Modern Ireland in 100 Artworks: 1968 – Viva Che, by Jim Fitzpatrick

The screen-print of Che Guevara, based on a photograph by Alberto Korda, became a global symbol of protest

It comes as a surprise to many people that Jim Fitzpatrick, an artist usually associated with neo-Celtic mythological imagery and not generally recognised by the art establishment in Ireland, is nonetheless the creator of one of the best-known portraits of the 20th century. As a teenager Fitzpatrick actually met its subject, Ernesto Che Guevara, the Argentine-born Cuban revolutionary leader. Fitzpatrick is a Dubliner who spent his summers with his mother’s family in Co Clare; he was working at the Marine Hotel in Kilkee in 1963 when Che Guevara, killing a few hours at Shannon en route from Moscow to South America, dropped in for a drink and a chance to talk about his Irish ancestry.

Four years later, when Guevara was murdered by counter-revolutionaries in Bolivia, Fitzpatrick turned a photograph of him by the artist Alberto Korda into a dramatic red and black screen-print that became the most recognised badge of protest and class struggle all over the world. Printed on T-shirts, badges and posters, Viva Che shone out from student protests in Paris in 1968, anti-war protests on American campuses and peace marches in Northern Ireland, before going on to Palestine, South Africa and the Middle East over the next four decades.

Guevara’s face in this portrait – seen slightly from below, with his gaze directed above and beyond the viewer, with the surrounding details from Korda’s original photograph cropped out – was powerful on its own. When combined with the larger-than-life history of the man himself, it was instantly appealing to young audiences in search of a contemporary hero.

Fitzpatrick’s eminently reproducible, simplified graphic – screen-printed in two colours, with the star in his beret hand-painted by Fitzpatrick – became the common identifier for demonstrators all over the world as they crashed against police barricades.


Commercial interests subsequently competed with the revolutionary cause, and the image was used to sell objects as diverse as men’s underwear and ice cream. Andy Warhol did a version of the image that sat happily alongside his other mass-produced, and highly commercial, portraits of rock stars and screen idols. More recently the British artist Gavin Turk did a painted version for the Saatchi Collection.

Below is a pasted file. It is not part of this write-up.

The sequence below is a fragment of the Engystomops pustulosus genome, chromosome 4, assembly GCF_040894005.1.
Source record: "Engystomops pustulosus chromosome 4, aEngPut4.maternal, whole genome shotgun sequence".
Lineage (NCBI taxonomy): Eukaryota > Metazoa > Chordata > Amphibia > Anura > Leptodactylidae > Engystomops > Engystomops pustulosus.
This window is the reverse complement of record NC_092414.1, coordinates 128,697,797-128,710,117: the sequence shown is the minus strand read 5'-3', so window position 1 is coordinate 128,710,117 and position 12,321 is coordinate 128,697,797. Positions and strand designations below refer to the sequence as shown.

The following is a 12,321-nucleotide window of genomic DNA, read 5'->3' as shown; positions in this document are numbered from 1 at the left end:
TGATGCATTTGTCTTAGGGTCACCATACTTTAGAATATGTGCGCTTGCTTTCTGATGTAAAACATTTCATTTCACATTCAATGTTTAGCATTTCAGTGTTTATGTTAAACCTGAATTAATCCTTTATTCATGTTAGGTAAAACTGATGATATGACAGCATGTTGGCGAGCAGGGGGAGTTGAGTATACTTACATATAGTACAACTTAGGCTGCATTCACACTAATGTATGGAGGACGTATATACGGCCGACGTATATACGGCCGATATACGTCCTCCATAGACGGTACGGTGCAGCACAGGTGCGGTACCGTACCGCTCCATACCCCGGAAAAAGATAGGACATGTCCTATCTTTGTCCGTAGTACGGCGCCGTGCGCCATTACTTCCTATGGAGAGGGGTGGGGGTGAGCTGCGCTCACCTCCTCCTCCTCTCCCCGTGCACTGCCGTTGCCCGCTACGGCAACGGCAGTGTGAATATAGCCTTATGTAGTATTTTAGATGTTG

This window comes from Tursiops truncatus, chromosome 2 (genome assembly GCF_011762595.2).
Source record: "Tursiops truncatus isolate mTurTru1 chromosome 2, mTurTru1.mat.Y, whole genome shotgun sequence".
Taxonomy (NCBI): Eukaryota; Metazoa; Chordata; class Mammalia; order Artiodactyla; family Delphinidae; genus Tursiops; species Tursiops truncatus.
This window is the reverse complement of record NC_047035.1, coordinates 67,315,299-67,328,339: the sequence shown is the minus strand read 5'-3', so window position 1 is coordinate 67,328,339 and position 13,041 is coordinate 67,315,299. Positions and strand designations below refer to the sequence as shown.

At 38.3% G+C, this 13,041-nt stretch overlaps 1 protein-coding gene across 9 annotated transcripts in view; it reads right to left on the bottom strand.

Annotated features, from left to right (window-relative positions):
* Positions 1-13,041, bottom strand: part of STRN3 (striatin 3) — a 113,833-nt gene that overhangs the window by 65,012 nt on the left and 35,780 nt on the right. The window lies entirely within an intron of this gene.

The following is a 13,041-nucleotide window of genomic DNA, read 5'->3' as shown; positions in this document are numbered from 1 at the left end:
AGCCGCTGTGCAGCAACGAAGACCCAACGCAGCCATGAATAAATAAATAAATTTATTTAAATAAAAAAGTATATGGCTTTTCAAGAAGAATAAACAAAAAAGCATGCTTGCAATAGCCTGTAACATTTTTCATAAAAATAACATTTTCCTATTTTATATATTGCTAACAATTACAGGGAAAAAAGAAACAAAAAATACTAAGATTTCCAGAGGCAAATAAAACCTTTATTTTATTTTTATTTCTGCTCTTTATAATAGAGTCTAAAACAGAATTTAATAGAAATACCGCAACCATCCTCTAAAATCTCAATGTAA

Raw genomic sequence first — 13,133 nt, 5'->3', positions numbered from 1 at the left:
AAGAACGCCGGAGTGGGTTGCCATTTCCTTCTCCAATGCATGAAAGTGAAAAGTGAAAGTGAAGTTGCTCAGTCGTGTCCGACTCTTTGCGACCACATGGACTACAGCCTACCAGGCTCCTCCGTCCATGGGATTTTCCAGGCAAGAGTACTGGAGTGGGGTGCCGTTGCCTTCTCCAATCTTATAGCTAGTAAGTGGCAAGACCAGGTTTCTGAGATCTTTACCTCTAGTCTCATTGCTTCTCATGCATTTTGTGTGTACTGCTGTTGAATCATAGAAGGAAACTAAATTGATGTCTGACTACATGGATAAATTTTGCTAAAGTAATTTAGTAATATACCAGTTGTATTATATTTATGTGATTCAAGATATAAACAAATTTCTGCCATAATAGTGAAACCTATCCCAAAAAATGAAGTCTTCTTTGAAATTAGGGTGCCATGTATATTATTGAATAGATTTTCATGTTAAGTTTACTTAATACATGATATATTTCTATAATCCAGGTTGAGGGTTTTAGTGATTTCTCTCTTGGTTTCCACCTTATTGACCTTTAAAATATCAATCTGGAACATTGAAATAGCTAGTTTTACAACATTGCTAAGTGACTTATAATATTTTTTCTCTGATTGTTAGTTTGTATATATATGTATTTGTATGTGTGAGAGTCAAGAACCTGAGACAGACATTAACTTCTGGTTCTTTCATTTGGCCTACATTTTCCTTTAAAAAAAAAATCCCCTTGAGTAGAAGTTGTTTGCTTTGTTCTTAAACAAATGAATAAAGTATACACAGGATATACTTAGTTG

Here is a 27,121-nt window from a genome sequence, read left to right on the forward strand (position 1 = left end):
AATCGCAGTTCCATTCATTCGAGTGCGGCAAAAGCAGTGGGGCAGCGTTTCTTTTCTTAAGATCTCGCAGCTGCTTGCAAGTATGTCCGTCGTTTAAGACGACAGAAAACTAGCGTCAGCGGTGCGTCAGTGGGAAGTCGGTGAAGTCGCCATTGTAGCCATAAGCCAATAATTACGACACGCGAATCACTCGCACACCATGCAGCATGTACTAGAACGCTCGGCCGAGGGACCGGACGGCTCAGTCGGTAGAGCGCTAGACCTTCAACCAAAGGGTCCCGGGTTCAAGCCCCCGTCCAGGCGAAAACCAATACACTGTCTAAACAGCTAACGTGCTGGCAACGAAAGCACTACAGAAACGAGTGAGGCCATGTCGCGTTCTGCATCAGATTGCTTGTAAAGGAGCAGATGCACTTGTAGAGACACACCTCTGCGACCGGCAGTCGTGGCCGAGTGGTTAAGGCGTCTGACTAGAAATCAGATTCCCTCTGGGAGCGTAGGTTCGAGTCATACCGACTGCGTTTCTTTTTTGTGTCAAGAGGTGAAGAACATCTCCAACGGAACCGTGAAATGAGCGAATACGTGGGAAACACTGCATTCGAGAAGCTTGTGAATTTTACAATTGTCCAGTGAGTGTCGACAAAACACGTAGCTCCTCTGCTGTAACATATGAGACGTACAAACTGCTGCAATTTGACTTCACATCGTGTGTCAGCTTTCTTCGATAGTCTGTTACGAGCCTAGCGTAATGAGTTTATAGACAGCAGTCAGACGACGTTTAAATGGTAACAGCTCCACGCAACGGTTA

In Ireland Viva Che was the most successful example of pop art, a movement that sprouted briefly in the late 1960s in the work of artists such as Robert Ballagh.

Neither Korda nor Fitzpatrick ever sought to make money from the image they created, both declaring their support for Guevara’s revolutionary principles and their desire to see his message spread around the world.

Trisha Ziff, an American writer who curated the exhibition Images of Che Guevara in Barcelona in 2007, describes Fitzpatrick's Guevara as a "an image out of control" and goes on to claim that it has become a brand. "And the brand's logo is the image, which represents change. It has become the icon of the outside thinker, at whatever level – whether it is anti-war, pro-green or anti-globalisation."

In Ireland, just as Viva Che was making its way into international stardom, another Irish artist, Louis le Brocquy, was beginning to explore first Celtic and later ancestral heads. These explorations paved the way for his many studies of famous figures, such as James Joyce, WB Yeats and Samuel Beckett. Although adored by the Irish art world, they never caught the public imagination the way Fitzpatrick's image did.

As for Jim Fitzpatrick, he went on to collaborate with John Lennon, and he retains his place in youth culture through his Led Zeppelin, Thin Lizzy and Sinéad O’Connor album covers and his books and illustrations of old Irish stories and legends.

You can read more about this week's artwork in the Royal Irish Academy's Art and Architecture of Ireland;